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Although I agree with most of this article, (which was good read btw), I don't see why Dart is boring ... it depends on who uses it and how one uses it ...
For example, Dart can be very expressive with it's "auto cascading" features, operator overloading, etc ...
(I also think c++ is very nice and some might call it boring).

I think the majority of web developers who aren't convinced about Dart's future probably haven't read about it enough, if you gave CoffeeScript a chance and TypeScript (I like it too, no offense but it's quite surprising to see everyone go all emo about a JavaScript "superset" that looks like ActionScript 2.0 and a mix of C#, given all the crap Microsoft have made so for when it comes to front end development, IE 10's development tools are still as bad as in IE8, but everyone loves TypeScript) ...

As for "replacing JavaScript", I don't think that's still the main goal behind the project, and everyone has to admit, the Dart team has done a pretty good job ... There's no one who knows V8 better than they do, so I think that concerning performance we can at least trust them and give Dart a try.

Dart is fun and has it's place as much as TypeScript or CoffeeScript ...and if never makes it to anywhere at least as far as code goes, it is a really nice project.


Well said.

The list of languages that compile to Javascript includes: C#, F#, VB, Java, Python, Ruby... in fact Github's list of languages that compile to Javascript is pretty eye opening. Basically, if you have ever learned a programming language, you can compile it to Javascript.

Plus Google is scary. One day they are pushing us into something and the next day they are either charging for it or shutting it down. They seem to have no road map, and I don't know that I would trust it if they did.

And given that Google can't get along with anyone else, including Apple, Microsoft, Amazon and even the Chinese government for heaven's sake. You have to wonder if what you are building today in Dart will still work everywhere tomorrow.


It's so difficult to find the way to go with web/mobile apps. I looked at Dart, but when I saw it had such limited support for server-side databases (esp Postgress) I decided to give it another six to nine months before I try it out. I'm looking at Meteor right now. However, I'm most likely to go with Lift on Scala.

What I really want is something like Seaside on Smalltalk that runs on the JVM. Dart is actually quite close to that, in that you could build a similar framework quite easily. I just find it sort of odd that the Dart developers would leave something so important as persistence to the user community to develop.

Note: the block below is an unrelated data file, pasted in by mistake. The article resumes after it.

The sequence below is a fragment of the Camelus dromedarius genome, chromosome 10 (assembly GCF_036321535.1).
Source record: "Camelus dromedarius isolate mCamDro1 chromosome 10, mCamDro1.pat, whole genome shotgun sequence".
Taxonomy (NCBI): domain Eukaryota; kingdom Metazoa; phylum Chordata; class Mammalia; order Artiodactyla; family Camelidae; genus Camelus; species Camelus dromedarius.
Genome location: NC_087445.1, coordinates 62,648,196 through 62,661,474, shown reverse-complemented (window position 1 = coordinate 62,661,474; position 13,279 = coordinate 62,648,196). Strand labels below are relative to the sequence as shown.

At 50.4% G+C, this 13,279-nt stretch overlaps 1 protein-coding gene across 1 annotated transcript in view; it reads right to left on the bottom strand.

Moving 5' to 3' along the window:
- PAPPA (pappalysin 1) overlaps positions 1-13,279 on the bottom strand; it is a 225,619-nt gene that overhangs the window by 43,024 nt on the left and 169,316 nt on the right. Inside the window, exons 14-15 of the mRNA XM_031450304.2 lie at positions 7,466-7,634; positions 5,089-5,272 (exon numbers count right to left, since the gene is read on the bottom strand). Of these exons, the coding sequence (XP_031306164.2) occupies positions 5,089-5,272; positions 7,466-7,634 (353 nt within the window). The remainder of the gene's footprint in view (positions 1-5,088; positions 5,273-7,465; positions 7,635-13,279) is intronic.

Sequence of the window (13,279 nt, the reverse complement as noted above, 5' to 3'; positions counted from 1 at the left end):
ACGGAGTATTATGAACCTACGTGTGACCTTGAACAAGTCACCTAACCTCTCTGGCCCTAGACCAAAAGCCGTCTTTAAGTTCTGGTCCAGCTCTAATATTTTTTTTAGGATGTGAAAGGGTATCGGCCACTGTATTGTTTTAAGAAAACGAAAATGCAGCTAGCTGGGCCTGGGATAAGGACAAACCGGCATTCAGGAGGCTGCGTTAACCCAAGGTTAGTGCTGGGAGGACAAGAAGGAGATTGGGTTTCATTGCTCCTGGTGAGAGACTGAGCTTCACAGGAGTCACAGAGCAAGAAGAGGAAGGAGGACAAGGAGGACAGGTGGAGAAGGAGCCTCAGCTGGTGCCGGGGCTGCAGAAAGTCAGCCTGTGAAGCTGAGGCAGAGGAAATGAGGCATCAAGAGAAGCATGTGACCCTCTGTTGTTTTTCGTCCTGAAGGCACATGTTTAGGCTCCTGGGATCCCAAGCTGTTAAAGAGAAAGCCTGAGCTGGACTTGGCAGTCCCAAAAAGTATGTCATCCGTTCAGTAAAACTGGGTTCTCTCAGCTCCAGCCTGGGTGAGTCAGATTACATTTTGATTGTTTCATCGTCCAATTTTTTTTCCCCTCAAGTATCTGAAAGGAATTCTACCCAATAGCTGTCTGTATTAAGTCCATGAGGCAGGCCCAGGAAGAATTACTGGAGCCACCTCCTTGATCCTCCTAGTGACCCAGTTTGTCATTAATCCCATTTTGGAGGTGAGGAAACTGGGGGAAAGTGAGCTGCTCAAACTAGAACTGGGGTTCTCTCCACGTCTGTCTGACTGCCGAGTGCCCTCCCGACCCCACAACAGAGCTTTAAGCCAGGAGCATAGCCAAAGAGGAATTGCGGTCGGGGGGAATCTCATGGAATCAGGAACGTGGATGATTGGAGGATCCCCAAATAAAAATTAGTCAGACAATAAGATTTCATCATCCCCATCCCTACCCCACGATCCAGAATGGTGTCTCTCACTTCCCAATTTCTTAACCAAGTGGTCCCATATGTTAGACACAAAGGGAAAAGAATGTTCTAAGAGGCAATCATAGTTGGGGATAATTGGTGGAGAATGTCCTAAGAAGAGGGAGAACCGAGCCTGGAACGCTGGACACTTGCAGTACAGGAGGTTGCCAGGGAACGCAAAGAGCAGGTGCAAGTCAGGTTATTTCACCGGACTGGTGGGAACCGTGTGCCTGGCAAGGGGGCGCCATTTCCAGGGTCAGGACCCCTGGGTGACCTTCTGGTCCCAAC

ClojureScript/Clojure is another alternative.


If Dart were the only compile-to-JavaScript game in town, it would get some traction. But that field is getting increasingly crowded. Now that JavaScript is a LLVM target, the last holdouts, C and C++, are a viable alternative to Dart. Meanwhile we have TypeScript from Microsoft, which has the advantage of strong interoperability with hand-written JavaScript. And we have Kotlin and others which target both JavaScript and JVM.

Dart would have to bring something pretty special to the table to compete these days.


I don't see it going anywhere.

Most languages get into mainstream due to some killer library/framework that makes people want to learn the language, or get imposed to the developers as a means to target certain platforms.

Dart is neither, and the compile-to-Javascript field is already crowed with every possible language, so what is Dart's advantage there?


I think Dart is one of the best things to come out of Google lately. I do think though it is unjustly receiving a "yeah whatever" from the dev community. The Dart team really needs to allow devs to use Dart to build web and mobile (i.e. native android) apps and providing a UI widget library. That would be huge in winning over developers. Unfortunately the only thing that ever keeps coming from Seth and Bob is..."we only have so many resources and we're focused on the web right now."

While I have much respect for the Dart team excuse me for saying that is one of the dumbest goal statements I have ever heard. Hellooo its 2013 and mobile development is hot hot hot!!! Dart was conceived of back in what late 2010 or early 2011. Again mobile development was taking off at that point. Providing a mobile framework should have been #1 on the list.

But hey this is all just one guys opinion. I don't know their entire game plan (which I'm sure includes Chrome packaged apps). So lets just hope they hurry up and "get the web right" so they can move on to tying Dart into Android.

Besides as much as I like Dart I think Portable Native Client apps is going to also be really cool if it ever goes mainstream.


Assembly code is untyped, and we can translate HLLs into it without any problem with types. When was the last time your C program tried to add a float and a string without your casting something? I think dart2js is a fine way to bootstrap Dart to existing browsers. I wouldn't want to count out a Dart VM, though. Look, all browsers have the ability to do plugins, right? They can display pdfs and stuff llike that, calling into a .so, .dll or .dylib, right? Is it possible to implement Dart with a native code plugin? I don't know but I wouldn't be terribly surprised.